What an unfortunate set of changes we have all decided to make, as individuals! Why did we all choose to constantly change jobs, rather than choosing an employer and sticking with them, steadily collecting annual pay raises and earning a pension that would sustain us in our old age? Why did we wait so many extra years before trying to establish a financially secure household, and why do those households have fewer children? Why don’t we all stay where we were born and work the good, lifelong jobs there?
Following the lead of urban trendologist Richard Florida, Sasse divides the world into
three categories of people: the mobile, the rooted and the stuck. The mobile are those who can afford to move to areas with more opportunity; the rooted are those who have the means to move but choose to stay; and the stuck are those who lack the resources to make any real choice.
Of these three groups, the top and bottom ones are defined—in Sasse’s own words!—by what they can or cannot “afford” to do. The group in between them is “rapidly dwindling,” the senator warns. Why is this group (one might call it a “middle class”) choosing not to exist anymore? Probably because of social media and the “almost permanent state of dissociation” they induce; also because of “the habits and attitudes of elites,” who are withdrawing from their native communities to go live in “silos” away from “people who don’t share our socioeconomic background.”
What was that part after “socio-” again? But Sasse is busy presenting a model for a better way of individual living, a model which is based on the exemplary life of Senator Ben Sasse. Sasse and his wife, he writes, “decided to ‘put down roots’ by reinvesting in my hometown of Fremont, Neb.” Rather than exploiting mobility and going somewhere else, the Sasses are working to “develop an imperfect, provisional strategy for engaging more meaningfully with our own community.”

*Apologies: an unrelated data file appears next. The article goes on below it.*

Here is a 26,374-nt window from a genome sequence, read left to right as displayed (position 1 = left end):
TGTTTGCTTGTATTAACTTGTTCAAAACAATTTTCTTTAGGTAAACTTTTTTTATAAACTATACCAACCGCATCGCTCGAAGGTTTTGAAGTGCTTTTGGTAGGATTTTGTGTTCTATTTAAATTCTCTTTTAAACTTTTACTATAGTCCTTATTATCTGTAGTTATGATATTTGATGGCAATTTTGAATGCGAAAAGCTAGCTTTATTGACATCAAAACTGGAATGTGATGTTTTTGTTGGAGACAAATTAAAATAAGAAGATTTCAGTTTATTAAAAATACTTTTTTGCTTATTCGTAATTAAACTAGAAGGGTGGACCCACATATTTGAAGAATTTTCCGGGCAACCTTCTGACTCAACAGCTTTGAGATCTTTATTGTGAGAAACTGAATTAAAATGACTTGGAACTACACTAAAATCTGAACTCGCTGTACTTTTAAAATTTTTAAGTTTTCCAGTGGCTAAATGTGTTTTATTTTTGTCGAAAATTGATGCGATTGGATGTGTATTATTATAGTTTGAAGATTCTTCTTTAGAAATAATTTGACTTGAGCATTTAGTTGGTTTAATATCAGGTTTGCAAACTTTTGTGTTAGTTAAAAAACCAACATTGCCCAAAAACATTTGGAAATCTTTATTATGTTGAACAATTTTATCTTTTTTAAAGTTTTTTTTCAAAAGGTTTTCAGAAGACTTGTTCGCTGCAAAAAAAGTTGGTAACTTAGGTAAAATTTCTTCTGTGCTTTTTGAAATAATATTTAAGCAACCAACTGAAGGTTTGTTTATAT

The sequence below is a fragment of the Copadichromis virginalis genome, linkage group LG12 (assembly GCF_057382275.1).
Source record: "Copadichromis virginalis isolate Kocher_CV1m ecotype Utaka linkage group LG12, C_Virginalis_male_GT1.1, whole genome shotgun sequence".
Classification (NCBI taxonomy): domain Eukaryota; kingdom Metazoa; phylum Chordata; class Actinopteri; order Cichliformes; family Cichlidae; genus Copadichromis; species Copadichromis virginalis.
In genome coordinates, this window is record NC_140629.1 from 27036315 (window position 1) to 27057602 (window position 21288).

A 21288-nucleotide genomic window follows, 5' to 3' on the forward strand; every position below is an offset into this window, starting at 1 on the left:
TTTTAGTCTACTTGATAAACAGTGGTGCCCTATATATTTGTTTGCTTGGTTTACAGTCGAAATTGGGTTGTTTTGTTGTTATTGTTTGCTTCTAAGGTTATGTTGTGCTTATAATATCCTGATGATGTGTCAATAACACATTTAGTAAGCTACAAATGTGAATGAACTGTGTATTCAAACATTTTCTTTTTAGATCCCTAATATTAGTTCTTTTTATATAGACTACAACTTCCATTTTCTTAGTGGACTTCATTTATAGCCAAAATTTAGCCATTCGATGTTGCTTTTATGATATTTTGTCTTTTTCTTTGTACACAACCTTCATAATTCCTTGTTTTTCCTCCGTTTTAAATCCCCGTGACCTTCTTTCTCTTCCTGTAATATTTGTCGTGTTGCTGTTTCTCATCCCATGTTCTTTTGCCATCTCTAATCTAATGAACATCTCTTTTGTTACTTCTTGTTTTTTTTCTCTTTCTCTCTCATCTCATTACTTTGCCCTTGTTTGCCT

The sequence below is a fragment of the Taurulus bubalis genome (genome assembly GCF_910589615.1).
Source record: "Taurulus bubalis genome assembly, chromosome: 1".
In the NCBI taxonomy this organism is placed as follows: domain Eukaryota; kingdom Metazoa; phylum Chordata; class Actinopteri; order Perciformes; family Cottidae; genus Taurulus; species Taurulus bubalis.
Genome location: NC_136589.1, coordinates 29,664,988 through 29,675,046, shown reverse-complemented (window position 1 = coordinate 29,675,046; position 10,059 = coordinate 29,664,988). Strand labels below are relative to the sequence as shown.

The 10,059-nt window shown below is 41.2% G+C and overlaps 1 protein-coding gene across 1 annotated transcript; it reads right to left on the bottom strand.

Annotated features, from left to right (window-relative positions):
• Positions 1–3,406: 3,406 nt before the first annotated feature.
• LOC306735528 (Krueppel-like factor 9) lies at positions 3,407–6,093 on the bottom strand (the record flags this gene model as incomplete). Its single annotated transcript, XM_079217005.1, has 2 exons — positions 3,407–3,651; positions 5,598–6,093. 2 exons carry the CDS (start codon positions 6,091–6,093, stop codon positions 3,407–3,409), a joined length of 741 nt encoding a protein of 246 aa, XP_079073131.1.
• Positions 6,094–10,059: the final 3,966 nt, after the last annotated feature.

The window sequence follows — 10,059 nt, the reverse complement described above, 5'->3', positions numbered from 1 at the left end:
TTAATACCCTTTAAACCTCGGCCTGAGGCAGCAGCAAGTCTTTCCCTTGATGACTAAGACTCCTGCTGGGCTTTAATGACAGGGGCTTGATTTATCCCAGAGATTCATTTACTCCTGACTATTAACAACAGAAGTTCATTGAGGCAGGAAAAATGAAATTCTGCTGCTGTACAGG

Here is a good moment to remember that Ben Sasse has a job that pays him $174,000 per year and allows him to play a central role in the affairs of the nation—a highly competitive job, a job available to only two out of the estimated 1,920,076 people who choose to (or fail to choose not to) live in the state of Nebraska.
What are the other 1,920,074 Nebraskans, and millions and millions of other Americans, supposed to do? They (“we,” Sasse writes) “must find creative ways to replenish social capital.” Social capital, mind you; not capital held collectively on society’s behalf. “[N]ew forms of republican virtue—with a lowercase R—must emerge,” he writes.
“If too many Americans feel like we’re not ‘in this together right now, it’s because we’re not…” Sasse concludes. “The only way out is to rebuild our communities and launch new ones—one person-to-person relationship and one local institution at a time.”
If you look at the problems of the nation this way—personally, locally, individually—you just might get close enough to make sure that you can’t see, or talk about, anything the nation could do about them.